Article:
Saturday afternoon: I check the weather report before heading out for a late walk: cloudy; chance of precipitation: 10%. 30 minutes from home, I observe that the chance of precipitation is actually 100%. I arrive, soggy and chilled, back home to a power outage. The starter sits on the counter, all happy and bubbly with anticipation. “Oh, go to hell,” I mutter, and toss it into the darkened refrigerator before peeling off my waterlogged clothes and crawling under a blanket.

Sunday: Sunshine and electricity are both restored to working order. I avoid forlorn and accusing glances from my now-flat starter by avoiding the refrigerator altogether.

Monday: Confrontation cannot be averted forever. I open the fridge. “Bake with me.” “You’re sounding pretty chipper for old and tired starter. But no. The weekend is almost over, we have to head back in a bit. There’s no time for baking.” “Bake with me!” “I said no.” “You are evil and the baking gods will rain upon you forever.” “Anyway, you’re too cold and weak right now to raise bread.” “Pancakes, then.” “We have no eggs. Too bad.” “We have a bunch of odds and ends of nuts and dried fruits.” “I don’t know what to do with those. I don’t have a recipe.” “Make something up.” At this point, it just seems easier to start throwing things randomly into a bowl than to keep arguing with the damn thing.

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Peppercorn-Potato Sourdough Bagels

Here on the West Coast we have a chain of bagel restaurants whose namesake is an ark-builder that rhymes with a feathered neckpiece worn by Mae West (you got that?). While I have always found their bagels a little too puffy and bready for my taste, there is one that makes my heart skip a beat.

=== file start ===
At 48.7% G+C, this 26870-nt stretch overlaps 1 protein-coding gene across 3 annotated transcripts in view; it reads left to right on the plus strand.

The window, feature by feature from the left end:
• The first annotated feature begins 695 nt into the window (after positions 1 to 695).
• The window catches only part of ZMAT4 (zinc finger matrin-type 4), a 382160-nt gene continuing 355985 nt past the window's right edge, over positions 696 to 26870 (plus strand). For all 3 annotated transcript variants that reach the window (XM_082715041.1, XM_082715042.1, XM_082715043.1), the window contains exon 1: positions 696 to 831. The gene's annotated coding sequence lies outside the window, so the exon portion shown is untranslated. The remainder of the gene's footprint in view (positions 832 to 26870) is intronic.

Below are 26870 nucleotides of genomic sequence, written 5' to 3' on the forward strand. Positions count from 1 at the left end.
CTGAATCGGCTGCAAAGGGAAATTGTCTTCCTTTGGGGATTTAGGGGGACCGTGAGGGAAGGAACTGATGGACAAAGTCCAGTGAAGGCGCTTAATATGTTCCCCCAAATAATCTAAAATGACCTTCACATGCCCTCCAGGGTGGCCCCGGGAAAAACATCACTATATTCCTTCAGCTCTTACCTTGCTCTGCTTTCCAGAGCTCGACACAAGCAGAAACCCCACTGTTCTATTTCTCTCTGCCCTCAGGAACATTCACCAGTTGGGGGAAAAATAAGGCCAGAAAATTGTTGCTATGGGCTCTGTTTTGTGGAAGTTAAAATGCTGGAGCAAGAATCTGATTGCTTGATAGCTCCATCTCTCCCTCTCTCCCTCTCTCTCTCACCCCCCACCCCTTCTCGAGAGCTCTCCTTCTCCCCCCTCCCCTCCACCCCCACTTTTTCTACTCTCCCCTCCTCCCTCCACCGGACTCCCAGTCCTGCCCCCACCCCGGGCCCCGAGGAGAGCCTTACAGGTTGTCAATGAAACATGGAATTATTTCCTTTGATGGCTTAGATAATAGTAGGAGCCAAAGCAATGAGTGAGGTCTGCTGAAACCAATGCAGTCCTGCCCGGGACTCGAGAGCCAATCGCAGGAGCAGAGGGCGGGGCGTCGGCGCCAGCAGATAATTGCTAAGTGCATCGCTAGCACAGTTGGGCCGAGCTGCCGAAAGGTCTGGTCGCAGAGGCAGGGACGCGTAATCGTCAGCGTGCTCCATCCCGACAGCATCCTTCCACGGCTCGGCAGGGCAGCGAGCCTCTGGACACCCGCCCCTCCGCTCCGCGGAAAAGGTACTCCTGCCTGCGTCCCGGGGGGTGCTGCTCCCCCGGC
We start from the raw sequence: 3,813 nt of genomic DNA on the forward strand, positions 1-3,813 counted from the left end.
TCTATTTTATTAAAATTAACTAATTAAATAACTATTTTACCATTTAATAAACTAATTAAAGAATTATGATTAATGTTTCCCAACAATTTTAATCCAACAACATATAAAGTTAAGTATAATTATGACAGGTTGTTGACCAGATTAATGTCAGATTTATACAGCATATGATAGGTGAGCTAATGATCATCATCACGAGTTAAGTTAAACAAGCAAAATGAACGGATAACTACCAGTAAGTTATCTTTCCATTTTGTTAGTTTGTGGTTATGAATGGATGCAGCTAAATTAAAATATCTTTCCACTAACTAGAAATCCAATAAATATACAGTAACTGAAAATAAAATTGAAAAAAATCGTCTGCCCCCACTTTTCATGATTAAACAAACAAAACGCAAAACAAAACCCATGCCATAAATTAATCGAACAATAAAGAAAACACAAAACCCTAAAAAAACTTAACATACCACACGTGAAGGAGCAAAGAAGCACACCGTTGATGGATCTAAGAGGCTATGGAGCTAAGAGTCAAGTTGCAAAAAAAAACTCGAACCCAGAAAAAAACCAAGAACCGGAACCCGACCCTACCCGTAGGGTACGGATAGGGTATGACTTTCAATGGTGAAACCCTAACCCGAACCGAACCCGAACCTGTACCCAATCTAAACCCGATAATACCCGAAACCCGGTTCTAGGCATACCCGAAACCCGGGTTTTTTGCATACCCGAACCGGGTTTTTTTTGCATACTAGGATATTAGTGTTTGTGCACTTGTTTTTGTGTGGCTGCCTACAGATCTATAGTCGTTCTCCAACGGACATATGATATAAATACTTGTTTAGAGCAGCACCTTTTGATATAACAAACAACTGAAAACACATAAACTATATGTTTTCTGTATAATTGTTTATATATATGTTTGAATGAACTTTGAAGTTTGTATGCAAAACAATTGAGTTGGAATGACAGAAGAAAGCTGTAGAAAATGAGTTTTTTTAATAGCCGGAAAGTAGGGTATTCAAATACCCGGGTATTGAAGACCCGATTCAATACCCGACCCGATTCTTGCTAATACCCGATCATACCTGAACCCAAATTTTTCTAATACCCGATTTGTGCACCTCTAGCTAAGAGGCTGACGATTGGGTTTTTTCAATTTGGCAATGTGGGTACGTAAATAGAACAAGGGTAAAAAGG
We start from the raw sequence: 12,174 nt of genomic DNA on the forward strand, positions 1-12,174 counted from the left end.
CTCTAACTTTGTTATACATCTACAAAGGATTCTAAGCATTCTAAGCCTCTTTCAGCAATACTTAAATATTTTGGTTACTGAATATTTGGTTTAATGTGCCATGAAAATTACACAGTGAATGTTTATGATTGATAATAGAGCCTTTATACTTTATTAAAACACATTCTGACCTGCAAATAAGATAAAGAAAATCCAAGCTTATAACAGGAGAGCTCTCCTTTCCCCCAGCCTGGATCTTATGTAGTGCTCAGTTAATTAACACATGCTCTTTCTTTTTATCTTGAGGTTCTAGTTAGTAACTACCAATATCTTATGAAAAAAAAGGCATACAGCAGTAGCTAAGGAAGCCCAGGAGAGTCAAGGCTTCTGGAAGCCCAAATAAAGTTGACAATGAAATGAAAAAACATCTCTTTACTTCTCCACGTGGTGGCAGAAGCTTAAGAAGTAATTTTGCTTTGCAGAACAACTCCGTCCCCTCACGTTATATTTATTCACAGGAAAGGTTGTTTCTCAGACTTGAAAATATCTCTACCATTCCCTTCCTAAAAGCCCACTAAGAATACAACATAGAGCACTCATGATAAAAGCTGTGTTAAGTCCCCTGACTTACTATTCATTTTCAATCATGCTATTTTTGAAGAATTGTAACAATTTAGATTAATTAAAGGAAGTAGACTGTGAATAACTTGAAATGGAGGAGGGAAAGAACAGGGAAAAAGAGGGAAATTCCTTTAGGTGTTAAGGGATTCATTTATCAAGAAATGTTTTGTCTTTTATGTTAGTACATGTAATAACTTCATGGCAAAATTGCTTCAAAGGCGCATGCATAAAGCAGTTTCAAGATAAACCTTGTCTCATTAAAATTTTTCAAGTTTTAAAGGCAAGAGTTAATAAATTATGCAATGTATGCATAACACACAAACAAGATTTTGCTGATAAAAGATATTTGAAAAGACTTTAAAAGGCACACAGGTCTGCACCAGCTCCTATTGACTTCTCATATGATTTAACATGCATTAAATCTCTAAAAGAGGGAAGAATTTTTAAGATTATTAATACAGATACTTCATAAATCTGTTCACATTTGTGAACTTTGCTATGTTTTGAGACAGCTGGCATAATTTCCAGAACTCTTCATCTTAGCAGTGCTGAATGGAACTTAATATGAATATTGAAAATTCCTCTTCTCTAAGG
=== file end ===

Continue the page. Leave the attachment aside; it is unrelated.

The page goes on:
I admit it, I’m a sucker for that ark-builder’s peppercorn-potato bagels. But, while I will not be so immodest as to say my sourdough version is better, it is chewier, and makes a damn good tuna sandwich. If you like a bagel that bites back when you bite into it, this could be your creature. Try them one by one or two by two, and decide for yourself.

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Bagels 100% Sourdough. Opinions 100% Mine.

These bagels are 100% sourdough-leavened. Some people will tell you that makes them superior to the ones I have posted in the past, which use a small amount of yeast in addition to sourdough. This is wrong. They’re not better, just different. More sour. Very good.

Then there are those who think any bread in the shape of a bagel makes it a bagel. This is also wrong. The only good bagel is a chewy bagel, and there are a few keys to chewiness:

  • Use high-gluten flour, or your regular flour with about 3% of it replaced by gluten flour (a.k.a. vital wheat gluten)
  • Don’t make the dough too wet. The hydration of this dough is about 55%.
  • Mix the dough until it is strong strong strong. I mean strong!

I have always thought that my bagel dough, after coming off the mixer and taking a few turns by hand, had the feel of a brand new tire. I have been ridiculed for this analogy by more than one person I’ve mentioned it to, but it’s my story and I’m sticking to it. Come on people, don’t you know what I mean? Haven’t you ever run your fingers across a display tire in the tire store and felt its dry, silky smoothness, firm but with just a tiny bit of give? That’s what the surface of your bagel dough should feel like.